Flow characteristics and wall shear stresses in bifurcated peripheral arteries

Loading...
Thumbnail Image
Authors
Gogineni, Aneesha
Advisors
Ravigururajan, Tiruvadi S.
Issue Date
2015-12
Type
Dissertation
Keywords
Research Projects
Organizational Units
Journal Issue
Citation
Abstract

Peripheral artery disease (PAD) is further complicated by co-morbidities like diabetes, hypertension and anemia. Previous studies on coronary and carotid arteries indicate that bifurcation at the arteries has an effect in the blood flow. When plaque develops at the bifurcation, it affects the velocity, blood pressure, shear stresses and flow rates of blood. Femoral artery flow is modeled with blockage at different bifurcation angles (30°,45° and 60°) and it is analyzed at different conditions. A review of stents shows that there are several limitations associated with stents in co-morbid PAD patients. A blocked bifurcated femoral artery is inserted with self expanding stent model and the blockage is modeled downstream of the stented region. Flow characteristics like velocity and wall shear stress in stented and blocked femoral artery are compared with plane artery (no stenosis) to study the effect of stent placements. Postural positions are found to affect the systolic and diastolic blood pressures in an artery. The study shows velocities and wall shear stresses in anterior and posterior tibial artery at different bifurcation angles and postures, and determined specific postures affect diabetic patients in different ways. Existing in-vitro studies indicate that plaque most commonly develops downstream of the knee region such as in a popliteal artery. Popliteal artery is modeled at various lower extremity angles and analyzed at varying co-morbidities. The analysis shows a highly affected bifurcation angle in a diseased artery, posture and knee curvature affects peripheral arteries to worse. The wall shear stress values from the analysis may be used for developing therapeutic drugs using nano particles.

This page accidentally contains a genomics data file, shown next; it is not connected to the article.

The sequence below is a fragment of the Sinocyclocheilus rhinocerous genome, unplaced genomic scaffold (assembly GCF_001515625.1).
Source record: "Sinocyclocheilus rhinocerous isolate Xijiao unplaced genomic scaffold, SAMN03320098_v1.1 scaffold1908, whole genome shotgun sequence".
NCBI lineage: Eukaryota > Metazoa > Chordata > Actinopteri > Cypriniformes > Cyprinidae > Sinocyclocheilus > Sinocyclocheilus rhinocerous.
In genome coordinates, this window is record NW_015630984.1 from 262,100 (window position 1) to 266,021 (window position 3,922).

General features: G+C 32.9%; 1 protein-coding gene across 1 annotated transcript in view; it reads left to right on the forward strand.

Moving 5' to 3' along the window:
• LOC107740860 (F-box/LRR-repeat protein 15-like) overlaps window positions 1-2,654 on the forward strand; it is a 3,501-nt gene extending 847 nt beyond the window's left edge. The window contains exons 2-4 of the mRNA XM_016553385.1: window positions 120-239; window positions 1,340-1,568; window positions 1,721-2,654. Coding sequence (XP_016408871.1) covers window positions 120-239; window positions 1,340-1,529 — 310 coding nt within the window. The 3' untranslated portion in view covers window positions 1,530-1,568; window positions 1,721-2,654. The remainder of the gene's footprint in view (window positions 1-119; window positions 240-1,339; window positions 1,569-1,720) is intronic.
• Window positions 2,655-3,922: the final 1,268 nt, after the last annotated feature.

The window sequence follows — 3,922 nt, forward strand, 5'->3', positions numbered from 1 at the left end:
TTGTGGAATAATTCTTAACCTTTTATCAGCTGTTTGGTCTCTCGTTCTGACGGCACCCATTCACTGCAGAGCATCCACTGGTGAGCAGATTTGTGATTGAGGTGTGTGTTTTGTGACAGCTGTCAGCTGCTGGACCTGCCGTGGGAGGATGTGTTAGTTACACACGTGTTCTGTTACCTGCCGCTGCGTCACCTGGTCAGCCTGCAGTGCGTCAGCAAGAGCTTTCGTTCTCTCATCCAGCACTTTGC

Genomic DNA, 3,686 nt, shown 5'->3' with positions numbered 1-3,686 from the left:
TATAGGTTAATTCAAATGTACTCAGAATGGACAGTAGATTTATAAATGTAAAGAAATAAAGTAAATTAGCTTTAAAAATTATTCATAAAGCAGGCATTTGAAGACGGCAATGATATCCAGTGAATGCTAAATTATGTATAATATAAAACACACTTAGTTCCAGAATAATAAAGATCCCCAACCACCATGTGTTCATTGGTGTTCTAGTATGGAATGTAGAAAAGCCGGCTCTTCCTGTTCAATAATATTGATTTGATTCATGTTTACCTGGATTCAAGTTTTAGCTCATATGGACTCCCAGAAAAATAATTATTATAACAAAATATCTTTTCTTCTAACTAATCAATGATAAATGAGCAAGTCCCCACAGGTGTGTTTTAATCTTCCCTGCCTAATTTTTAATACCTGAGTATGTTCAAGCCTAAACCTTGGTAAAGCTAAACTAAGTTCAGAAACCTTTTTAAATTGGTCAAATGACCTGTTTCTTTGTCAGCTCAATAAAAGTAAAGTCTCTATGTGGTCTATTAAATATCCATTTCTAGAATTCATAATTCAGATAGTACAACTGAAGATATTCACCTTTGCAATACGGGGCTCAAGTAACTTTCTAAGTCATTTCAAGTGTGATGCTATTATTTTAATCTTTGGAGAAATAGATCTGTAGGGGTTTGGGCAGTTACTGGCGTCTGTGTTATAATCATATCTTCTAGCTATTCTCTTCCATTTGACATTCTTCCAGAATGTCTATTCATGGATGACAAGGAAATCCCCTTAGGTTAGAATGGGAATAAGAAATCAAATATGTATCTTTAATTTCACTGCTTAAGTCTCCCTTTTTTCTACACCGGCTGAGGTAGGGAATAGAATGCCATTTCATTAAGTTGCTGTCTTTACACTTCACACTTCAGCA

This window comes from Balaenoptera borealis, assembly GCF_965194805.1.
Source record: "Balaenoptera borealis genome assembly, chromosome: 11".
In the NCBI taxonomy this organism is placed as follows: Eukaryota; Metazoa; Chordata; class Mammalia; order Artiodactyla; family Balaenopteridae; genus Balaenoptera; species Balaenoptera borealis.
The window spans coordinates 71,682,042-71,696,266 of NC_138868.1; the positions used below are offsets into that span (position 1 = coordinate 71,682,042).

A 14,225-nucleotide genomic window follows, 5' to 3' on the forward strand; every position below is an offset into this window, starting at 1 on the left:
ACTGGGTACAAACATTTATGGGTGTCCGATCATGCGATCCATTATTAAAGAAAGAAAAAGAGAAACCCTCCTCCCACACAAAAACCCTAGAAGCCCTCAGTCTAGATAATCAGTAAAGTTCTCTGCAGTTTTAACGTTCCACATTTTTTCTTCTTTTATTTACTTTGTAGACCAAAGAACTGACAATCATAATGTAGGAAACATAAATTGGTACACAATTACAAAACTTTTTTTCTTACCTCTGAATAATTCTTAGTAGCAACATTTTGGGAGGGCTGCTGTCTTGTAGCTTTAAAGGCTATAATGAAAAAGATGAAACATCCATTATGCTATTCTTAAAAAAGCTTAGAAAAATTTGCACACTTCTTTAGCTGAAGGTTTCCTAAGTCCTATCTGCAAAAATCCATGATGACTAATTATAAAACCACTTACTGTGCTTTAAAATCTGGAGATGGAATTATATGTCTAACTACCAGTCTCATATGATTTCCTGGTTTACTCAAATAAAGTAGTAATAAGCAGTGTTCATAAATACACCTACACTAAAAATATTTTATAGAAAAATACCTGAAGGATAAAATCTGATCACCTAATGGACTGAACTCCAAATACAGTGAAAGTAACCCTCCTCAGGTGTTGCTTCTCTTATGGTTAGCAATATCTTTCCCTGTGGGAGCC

Table of Contents
Description
Thesis (Ph.D.)-- Wichita State University, College of Engineering, Dept. of Mechanical Engineering
Publisher
Wichita State University
Journal
Book Title
Series
PubMed ID
DOI
ISSN
EISSN